Did you know there are two types of Tarragon? French Tarragon is a wonderful culinary herb that provides a rich flavor to chicken.
Russian Tarragon is a weed.
Well, maybe not quite a weed. It's is a hardy, tough plant with relatively little flavor. It doesn't bing much to the table.
Guess which one I hunted, stalked, captured, planted, and tended?
It turns out Russian Tarragon has very little to do with French Tarragon. In fact, French Tarragon doesn't even produce seeds.
We've got hundreds of thousands of words in the English language. The 26 letters give us a mind numbingly broad selection of potential new words.
And yet someone needs to reuse the word Tarragon? They couldn't come up with something else? You know, if they are out of words, and it's time to start reusing them, how about using them someplace?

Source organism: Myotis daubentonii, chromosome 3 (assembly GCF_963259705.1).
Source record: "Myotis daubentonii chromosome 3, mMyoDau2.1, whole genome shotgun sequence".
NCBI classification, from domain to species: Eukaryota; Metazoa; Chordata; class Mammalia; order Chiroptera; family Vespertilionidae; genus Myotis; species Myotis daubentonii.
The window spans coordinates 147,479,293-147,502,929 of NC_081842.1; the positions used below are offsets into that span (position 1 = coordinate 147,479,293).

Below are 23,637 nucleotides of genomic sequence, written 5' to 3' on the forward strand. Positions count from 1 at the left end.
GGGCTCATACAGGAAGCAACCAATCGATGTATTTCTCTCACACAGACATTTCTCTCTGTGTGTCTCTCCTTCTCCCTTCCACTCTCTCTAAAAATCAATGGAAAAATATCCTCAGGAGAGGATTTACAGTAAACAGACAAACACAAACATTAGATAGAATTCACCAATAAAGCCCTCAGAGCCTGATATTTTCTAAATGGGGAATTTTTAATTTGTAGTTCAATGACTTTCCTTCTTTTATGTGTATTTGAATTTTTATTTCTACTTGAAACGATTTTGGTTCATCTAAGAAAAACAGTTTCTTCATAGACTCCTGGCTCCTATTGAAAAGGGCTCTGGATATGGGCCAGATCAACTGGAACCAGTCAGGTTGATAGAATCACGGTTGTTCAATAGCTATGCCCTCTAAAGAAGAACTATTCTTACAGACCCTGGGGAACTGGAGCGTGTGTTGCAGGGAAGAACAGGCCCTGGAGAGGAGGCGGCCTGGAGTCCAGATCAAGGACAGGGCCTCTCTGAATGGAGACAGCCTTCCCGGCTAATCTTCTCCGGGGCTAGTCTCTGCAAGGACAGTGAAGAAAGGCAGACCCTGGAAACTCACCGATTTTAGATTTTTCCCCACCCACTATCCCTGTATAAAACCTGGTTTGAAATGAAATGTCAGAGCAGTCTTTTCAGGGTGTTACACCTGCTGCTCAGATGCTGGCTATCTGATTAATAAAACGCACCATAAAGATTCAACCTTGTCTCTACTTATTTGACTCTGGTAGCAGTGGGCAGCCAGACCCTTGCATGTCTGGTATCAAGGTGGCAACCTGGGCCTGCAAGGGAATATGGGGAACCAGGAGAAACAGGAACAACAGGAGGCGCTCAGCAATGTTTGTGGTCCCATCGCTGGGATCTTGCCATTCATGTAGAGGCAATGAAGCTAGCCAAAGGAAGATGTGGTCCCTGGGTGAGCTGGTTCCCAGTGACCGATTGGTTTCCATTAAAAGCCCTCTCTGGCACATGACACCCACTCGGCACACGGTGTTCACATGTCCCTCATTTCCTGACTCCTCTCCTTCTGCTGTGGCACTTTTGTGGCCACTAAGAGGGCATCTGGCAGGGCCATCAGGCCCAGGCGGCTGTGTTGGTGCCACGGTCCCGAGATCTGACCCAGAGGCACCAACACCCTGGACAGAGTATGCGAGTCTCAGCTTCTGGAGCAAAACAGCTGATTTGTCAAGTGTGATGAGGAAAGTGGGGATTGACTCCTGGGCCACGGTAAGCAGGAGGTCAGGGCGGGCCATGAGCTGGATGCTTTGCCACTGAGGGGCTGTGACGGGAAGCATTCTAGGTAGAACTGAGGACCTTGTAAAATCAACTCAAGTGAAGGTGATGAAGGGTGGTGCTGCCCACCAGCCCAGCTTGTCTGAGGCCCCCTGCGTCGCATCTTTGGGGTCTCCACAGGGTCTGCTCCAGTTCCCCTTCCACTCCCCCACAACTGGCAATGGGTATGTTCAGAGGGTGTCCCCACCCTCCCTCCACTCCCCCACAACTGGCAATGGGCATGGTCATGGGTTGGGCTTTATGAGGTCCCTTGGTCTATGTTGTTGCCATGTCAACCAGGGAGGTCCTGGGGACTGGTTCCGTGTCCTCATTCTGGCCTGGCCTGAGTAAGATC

1 Plant named Tarragon and 1 Car model named Tarragon = Good
1 Plant named Tarragon and another Plant named Tarragon = Stupid
So this weekend, it's off to the nursery for some Tarragon starter plants.
Anyone want some Russian Tarragon seeds? Or plants?
William Gibson has a long history writing CyberPunk novels. He deftly creates dystopian worlds with technology and network connectivity that we can barely dream about today. His futurescapes of Japan and San Francisco are terrifying and fascinating places to live.
In his groundbreaking Neuromancer, Gibson coined the term "Cyberspace" long before most people had even conceived of the Internet.
In recent years, though, his interests have taken him in a different direction. Now he writes about the shadowy realms of today. His latest novel, Spook Country, continues in that vein.